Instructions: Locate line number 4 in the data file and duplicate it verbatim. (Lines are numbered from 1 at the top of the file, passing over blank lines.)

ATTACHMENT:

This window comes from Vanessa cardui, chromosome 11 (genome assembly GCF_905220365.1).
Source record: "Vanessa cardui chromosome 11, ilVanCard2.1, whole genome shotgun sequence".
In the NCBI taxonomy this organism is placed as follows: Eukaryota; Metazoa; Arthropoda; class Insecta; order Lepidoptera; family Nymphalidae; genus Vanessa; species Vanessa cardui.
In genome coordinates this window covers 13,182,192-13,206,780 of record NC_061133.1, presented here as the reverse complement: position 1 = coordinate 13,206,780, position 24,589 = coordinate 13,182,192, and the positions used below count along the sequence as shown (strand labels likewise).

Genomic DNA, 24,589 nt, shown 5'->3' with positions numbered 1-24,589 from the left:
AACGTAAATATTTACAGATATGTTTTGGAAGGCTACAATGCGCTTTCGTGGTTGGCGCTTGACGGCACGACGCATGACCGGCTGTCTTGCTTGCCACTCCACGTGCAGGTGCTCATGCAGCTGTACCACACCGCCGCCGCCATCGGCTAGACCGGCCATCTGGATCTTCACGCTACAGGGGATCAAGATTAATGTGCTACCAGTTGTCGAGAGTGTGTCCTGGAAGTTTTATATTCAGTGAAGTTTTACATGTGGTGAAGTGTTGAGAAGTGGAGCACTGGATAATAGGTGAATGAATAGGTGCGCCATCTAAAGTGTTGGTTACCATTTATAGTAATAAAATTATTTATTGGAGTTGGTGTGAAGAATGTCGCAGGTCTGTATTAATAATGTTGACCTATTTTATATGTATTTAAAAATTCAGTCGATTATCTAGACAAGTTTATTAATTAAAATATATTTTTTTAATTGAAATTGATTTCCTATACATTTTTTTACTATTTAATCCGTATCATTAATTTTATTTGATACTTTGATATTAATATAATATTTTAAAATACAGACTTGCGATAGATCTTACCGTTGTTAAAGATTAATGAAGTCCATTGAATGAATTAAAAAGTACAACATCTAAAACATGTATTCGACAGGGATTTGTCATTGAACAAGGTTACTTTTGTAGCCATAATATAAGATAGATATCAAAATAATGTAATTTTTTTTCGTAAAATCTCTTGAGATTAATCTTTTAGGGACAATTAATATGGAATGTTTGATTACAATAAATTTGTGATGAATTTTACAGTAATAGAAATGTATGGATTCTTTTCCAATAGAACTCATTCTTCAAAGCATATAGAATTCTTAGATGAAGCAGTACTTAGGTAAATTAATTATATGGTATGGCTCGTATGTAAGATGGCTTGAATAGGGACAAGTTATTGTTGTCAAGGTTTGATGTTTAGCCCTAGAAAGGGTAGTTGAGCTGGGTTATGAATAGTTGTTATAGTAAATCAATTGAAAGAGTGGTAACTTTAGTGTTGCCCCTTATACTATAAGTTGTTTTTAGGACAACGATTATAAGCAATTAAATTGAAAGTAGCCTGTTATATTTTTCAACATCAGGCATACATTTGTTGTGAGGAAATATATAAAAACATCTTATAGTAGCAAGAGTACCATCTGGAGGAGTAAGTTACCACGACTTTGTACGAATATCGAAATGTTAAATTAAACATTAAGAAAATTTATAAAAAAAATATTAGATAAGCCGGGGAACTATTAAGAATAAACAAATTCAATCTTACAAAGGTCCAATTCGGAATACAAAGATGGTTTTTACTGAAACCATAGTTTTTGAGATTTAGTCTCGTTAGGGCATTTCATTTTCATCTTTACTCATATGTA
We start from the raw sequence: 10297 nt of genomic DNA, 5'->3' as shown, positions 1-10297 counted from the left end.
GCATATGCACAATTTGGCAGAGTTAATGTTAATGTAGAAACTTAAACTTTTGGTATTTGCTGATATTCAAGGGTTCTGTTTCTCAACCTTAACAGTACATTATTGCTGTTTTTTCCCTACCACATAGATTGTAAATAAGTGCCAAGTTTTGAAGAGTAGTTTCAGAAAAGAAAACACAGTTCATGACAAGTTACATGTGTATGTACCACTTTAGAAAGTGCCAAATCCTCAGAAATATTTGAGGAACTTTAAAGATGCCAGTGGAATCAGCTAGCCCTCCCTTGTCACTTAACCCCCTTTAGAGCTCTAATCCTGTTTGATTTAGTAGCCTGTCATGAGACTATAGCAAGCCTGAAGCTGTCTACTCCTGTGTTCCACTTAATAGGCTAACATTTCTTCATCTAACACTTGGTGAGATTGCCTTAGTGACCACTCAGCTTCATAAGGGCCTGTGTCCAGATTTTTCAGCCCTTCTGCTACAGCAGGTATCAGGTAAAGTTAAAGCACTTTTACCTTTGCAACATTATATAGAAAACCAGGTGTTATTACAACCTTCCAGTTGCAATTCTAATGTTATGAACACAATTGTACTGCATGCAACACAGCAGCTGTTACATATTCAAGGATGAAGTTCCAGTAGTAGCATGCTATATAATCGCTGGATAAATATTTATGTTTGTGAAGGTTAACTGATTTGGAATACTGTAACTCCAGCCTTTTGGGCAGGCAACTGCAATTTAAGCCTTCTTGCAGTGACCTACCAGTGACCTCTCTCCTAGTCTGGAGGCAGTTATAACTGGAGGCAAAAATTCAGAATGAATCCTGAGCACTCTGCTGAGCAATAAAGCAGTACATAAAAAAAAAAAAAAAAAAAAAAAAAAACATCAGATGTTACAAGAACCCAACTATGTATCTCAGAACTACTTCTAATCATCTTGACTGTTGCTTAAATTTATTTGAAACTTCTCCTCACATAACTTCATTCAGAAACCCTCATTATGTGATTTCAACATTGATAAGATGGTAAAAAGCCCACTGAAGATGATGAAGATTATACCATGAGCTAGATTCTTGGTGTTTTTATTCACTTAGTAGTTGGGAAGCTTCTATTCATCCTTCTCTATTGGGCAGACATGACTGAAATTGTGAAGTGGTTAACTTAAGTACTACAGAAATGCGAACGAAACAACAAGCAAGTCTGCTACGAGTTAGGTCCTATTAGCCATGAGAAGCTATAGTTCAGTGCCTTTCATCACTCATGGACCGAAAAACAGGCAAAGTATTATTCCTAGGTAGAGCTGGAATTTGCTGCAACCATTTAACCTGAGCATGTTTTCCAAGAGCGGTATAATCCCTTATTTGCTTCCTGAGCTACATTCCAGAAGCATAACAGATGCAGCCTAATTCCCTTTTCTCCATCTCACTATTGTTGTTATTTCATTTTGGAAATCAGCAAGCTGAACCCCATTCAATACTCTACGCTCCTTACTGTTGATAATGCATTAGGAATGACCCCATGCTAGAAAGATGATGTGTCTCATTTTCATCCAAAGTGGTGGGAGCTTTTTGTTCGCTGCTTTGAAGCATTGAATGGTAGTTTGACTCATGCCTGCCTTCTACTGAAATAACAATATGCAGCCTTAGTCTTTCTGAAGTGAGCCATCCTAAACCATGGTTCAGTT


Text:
In genome coordinates this window covers 13,182,192-13,206,780 of record NC_061133.1, presented here as the reverse complement: position 1 = coordinate 13,206,780, position 24,589 = coordinate 13,182,192, and the positions used below count along the sequence as shown (strand labels likewise).